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BMC Microbiol. 2019 Mar 4;19(1):53. doi: 10.1186/s12866-019-1427-5.

Paeniclostridium sordellii and Clostridioides difficile encode similar and clinically relevant tetracycline resistance loci in diverse genomic locations.

Author information

1
Infection and Immunity Program, Monash Biomedicine Discovery Institute and Department of Microbiology, Monash University, Clayton, Victoria, Australia.
2
Melbourne Bioinformatics, The University of Melbourne, Melbourne, Victoria, Australia.
3
Infection and Immunity Program, Monash Biomedicine Discovery Institute and Department of Microbiology, Monash University, Clayton, Victoria, Australia. dena.lyras@monash.edu.

Abstract

BACKGROUND:

With the current rise of antibiotic resistance in bacteria, it is important to monitor the efficacy of antimicrobials in clinical use. Paeniclostridium sordellii (previously Clostridium sordellii) is a bacterial pathogen that causes human uterine infection after spontaneous or medically induced abortion, for which mortality rates approach 100%. Prophylactic antibiotics have been recommended for individuals undergoing medically-induced abortion, one of which is doxycycline, a member of the tetracycline antibiotic family. However, tetracycline resistance had not been well characterized in P. sordellii. This study therefore aimed to determine the levels of tetracycline resistance in P. sordellii isolates, and to identify associated loci and their genomic locations.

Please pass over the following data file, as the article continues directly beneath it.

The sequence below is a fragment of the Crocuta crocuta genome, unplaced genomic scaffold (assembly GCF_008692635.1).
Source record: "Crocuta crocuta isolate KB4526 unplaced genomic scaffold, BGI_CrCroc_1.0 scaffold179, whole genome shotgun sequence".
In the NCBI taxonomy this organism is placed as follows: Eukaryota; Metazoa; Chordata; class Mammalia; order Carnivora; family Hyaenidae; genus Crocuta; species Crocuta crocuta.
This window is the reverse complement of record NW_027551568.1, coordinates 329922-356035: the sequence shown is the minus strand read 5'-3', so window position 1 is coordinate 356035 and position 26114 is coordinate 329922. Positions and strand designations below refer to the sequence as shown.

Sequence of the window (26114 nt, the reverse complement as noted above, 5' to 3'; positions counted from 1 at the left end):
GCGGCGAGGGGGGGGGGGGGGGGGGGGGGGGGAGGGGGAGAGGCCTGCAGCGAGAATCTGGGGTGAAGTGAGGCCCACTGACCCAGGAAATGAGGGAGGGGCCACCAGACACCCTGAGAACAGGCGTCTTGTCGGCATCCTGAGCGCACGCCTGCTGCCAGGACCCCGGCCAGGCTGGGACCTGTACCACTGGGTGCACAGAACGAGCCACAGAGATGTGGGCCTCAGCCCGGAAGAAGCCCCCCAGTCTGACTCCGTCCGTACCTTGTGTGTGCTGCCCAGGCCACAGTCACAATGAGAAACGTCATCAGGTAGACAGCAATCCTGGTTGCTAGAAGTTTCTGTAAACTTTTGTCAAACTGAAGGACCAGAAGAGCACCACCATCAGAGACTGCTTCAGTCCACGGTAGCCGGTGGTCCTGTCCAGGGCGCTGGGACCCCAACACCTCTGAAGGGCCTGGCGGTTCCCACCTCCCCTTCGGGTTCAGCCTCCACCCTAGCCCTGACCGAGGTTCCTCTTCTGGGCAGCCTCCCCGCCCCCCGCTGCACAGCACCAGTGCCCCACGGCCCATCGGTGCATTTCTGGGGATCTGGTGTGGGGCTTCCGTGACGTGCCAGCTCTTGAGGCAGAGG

RESULTS:

Using a MIC assay, five of 24 P. sordellii isolates were found to be resistant to tetracycline, minocycline, and importantly, doxycycline. Analysis of genome sequence data from 46 isolates found that phenotypically resistant isolates encoded a variant of the Clostridium perfringens tetracycline resistance determinant Tet P. Bioinformatic analysis and comparison of the regions surrounding these determinants found variation in the genomic location of Tet P among P. sordellii isolates. The core genome comparison of the 46 isolates revealed genetic diversity and the absence of dominant genetic types among the isolates. There was no strong association between geographic location of isolation, animal host or Tet P carriage with isolate genetic type. Furthermore, the analysis of the Tet P genotype revealed that Tet P is encoded chromosomally, or on one of two, novel, small plasmids, all consistent with multiple acquisition and recombination events. BLAST analysis of Clostridioides difficile draft genome sequences also identified a Tet P locus, the genomic location of which demonstrated an evolutionary relationship with the P. sordellii locus.

CONCLUSIONS:

The Tet P determinant is found in variable genomic locations within diverse human and animal isolates of P. sordellii and C. difficile, which suggests that it can undergo horizontal transfer, and may disseminate tetracycline resistance between clostridial species. Doxycycline is a suggested prophylactic treatment for P. sordellii infections, however, a small sub-set of the isolates tested are resistant to this antibiotic. Doxycycline may therefore not be an appropriate prophylactic treatment for P. sordellii infections.

KEYWORDS:

Antibiotic resistance; Clostridium; Difficile; Mobile genetics; Sordellii

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